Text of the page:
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Reaching Back

September 9, 2009
Duane Hanson's sculpture "Drug Addict&quo...
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Years ago, when I was struggling with the traps of addiction, but really starting to crawl out of the pit, my family watched my struggle from afar.  Concerned with my welfare, they wanted to help, but sometimes the best help is to do nothing.  So, from the sidelines, they watched, they cheered  the victories, and prayed over the failures.  To their credit, they handled my alcoholism and addictions with tremendous grace.

I remember one conversation with my brother though. He was suggesting that I needed to walk away from some of my friends.  It was, and remains good advice to anyone struggling to be free of their addictions.  The drug and alcohol counselor told me the same thing when I checked a girlfriend into a treatment center.  But, like always, I thought I knew best then, and always.  I didn’t take my brother’s advice and I didn’t take the drug and alcohol counselor’s advice.

In the case of that long ago girlfriend, I was wrong. I didn’t do her or myself any favors by sticking around.  Although that was the beginning of my own journey into sobriety, my then codependent ways only enabled her  repeated poor choices.  What can I say? I was an idiot.

However, regarding my brother’s advice to me, I’m not so sure I didn’t make the right choices.

I remember at the time picturing this image in my head:  I imagined myself climbing a ladder. With each rung, I achieved growth, health, and serenity.  It was a struggle, but necessary and very rewarding.  But when I looked back, I saw my friends still struggling.  I had to reach back and give them a hand.  I had to help them climb the ladder too.  It was dangerous to let go and reach back, but how could I leave my friends to struggle on their own.

I liken it to being in a plane crash. The experts will tell you that you only have a few minutes to get out of the plane before the toxic smoke overcomes you.  If I were smart, and I’ve thought this through, I’d be the first one out of the plane. (Not just for selfish reasons mind you, but because I’m a trained rescuer and if I die, I can’t help others.)  I would crawl over the seats, under them, push, shove – whatever it takes.  And yet, morally, would this be the right approach?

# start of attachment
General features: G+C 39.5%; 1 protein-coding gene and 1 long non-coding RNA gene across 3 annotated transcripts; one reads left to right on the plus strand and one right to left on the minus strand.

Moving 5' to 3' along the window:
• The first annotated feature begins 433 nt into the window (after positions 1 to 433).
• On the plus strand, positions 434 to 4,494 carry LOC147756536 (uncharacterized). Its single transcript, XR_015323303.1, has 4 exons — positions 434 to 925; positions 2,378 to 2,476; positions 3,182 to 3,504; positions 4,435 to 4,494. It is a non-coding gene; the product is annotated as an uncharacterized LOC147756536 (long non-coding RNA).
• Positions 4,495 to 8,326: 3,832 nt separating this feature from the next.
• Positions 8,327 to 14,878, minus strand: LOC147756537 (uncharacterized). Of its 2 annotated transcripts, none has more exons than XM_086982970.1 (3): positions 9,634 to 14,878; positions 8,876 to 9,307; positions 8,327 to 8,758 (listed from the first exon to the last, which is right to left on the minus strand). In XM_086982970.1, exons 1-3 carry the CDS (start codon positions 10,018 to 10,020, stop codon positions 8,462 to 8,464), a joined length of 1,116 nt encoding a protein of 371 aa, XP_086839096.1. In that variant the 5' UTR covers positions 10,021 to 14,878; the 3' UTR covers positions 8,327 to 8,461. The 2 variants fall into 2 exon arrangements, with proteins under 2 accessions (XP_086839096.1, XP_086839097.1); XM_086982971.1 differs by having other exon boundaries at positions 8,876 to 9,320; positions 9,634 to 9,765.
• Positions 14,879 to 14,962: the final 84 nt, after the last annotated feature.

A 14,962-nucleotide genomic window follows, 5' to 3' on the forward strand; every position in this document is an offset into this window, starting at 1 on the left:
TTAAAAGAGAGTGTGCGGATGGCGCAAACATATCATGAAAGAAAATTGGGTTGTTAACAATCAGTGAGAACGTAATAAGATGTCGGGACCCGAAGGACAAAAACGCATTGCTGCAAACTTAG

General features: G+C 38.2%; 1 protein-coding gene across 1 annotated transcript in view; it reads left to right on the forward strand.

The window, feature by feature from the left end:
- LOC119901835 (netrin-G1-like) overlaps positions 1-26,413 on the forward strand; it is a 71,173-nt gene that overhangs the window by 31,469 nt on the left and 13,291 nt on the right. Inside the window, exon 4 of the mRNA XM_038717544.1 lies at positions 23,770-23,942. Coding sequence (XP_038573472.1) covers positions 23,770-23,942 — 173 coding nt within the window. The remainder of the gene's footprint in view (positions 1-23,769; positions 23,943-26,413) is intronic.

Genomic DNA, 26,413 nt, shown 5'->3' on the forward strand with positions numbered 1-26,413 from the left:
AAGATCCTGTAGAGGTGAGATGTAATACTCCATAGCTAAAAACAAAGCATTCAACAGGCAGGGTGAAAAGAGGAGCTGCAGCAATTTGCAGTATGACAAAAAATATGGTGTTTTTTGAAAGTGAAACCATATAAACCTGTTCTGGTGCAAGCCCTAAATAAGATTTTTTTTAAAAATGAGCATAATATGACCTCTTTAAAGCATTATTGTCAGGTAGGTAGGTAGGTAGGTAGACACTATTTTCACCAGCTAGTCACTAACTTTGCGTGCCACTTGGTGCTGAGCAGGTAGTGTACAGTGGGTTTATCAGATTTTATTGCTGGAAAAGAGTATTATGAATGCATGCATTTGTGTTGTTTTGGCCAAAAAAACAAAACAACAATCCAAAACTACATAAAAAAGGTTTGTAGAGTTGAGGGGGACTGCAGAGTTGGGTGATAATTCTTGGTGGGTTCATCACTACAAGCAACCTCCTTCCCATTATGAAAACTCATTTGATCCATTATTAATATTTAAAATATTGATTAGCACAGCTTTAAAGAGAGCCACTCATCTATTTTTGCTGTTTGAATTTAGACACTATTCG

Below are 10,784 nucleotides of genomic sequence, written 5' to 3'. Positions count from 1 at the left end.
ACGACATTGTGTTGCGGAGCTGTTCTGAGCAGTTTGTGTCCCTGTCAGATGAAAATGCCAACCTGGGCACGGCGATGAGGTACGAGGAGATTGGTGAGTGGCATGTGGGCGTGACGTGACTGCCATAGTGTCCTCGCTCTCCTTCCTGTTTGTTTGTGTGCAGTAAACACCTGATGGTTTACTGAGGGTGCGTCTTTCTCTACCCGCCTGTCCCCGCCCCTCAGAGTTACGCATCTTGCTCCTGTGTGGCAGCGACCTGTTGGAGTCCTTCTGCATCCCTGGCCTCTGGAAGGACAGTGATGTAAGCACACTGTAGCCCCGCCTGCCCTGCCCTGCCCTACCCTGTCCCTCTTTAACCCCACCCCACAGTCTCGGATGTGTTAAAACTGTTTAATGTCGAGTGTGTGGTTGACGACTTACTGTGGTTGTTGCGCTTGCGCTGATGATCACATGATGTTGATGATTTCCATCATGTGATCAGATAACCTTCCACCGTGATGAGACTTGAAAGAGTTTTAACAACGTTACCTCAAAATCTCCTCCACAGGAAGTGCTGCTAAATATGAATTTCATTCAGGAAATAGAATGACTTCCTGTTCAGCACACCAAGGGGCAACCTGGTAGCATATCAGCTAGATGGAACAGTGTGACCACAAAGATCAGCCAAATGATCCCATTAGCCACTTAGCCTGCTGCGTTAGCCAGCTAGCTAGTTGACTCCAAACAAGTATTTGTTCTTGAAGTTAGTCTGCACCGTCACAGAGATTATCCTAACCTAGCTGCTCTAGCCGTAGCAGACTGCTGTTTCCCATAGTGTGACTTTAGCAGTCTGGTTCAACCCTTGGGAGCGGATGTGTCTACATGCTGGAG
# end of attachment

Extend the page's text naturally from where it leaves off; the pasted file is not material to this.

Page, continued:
Climber on "Valkyrie" at The Roaches...

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Having a family has changed my perspective on this. There is no way I would go off and leave my family, just so I could get my own sorry butt out of the plane.  I remember some of those old movies where they show the cowardly, frightened man, pushing others out of the way, so he could get into the lifeboat.  I remember a Seinfeld episode where George pushed his fiancé down because he thought there was a fire.  We laugh at those, and we disdain the cowards, but in reality, don’t we all see ourselves as looking out for #1?

How about you?  How far are you willing to go for others? Does it matter if they are a part of your family, your children, your friends?  What if they are just neighbors, acquaintances, or a family that lives in your town?  How far are you willing to go to help others?  To whom do you typically reach out to?  Or, are you just doing your best to hold on to any sense of reality on your own?  It really boils down to your core values, doesn’t it?

I’m curious, where do you draw the line as to whom you reach out to?

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2 Comments
  1. September 18, 2009 1:44 pm

    You pose an interesting question.

    ex. Would I jump into a lake to save a drowning person?

    No, because I have a responsibility to the kids I’m standing with on the shore to raise them to adulthood. Then again what kind of example am I being for said children by not jumping in? What if I jumped in and drowned would they think I was a hero or would they think I cared more about a stranger than them? I can quite honestly say I would probably not risk my own life for a stranger if that stranger was an adult…

    I would be more likely to risk life and limb for a friend or family member…

    Would I jump in the same lake to save a drowning child? Yes, without hesitation.

    So I guess the answer is…it depends.

    Kim (ex life guard, and life guard trainer who is seriously out of practice)

    • garyswalter permalink*
      September 18, 2009 5:17 pm

      This is one of those “situational ethics” discussions that used to be so popular in the 70s. I could throw a 100 logical reasons your way to debate your “what-ifs” – and vice-versa. 😉

      But, at the risk of taxing your under-used lifeguarding brain, here are two things for you to consider:

      1. Who does God love more, the stranger in the lake, or your kids? (In other words, if one were to experience pain, or death, who would He grieve the most for?)

      2. Who is ultimately responsible for the welfare of your kids, you, or God?

      See, I can’t help myself. After 20 years as a street medic, I have these images burned into my brain. Now, I see glimpses of my family going through this sort of trauma (it’s a curse!).

      Ultimately, I know that I have to walk so close to God that I will follow His promptings in those situations (not my own!), and that I will unconditionally trust Him in the outcome (even when I don’t understand it) – and know that He is walking with me, or better, me with Him.

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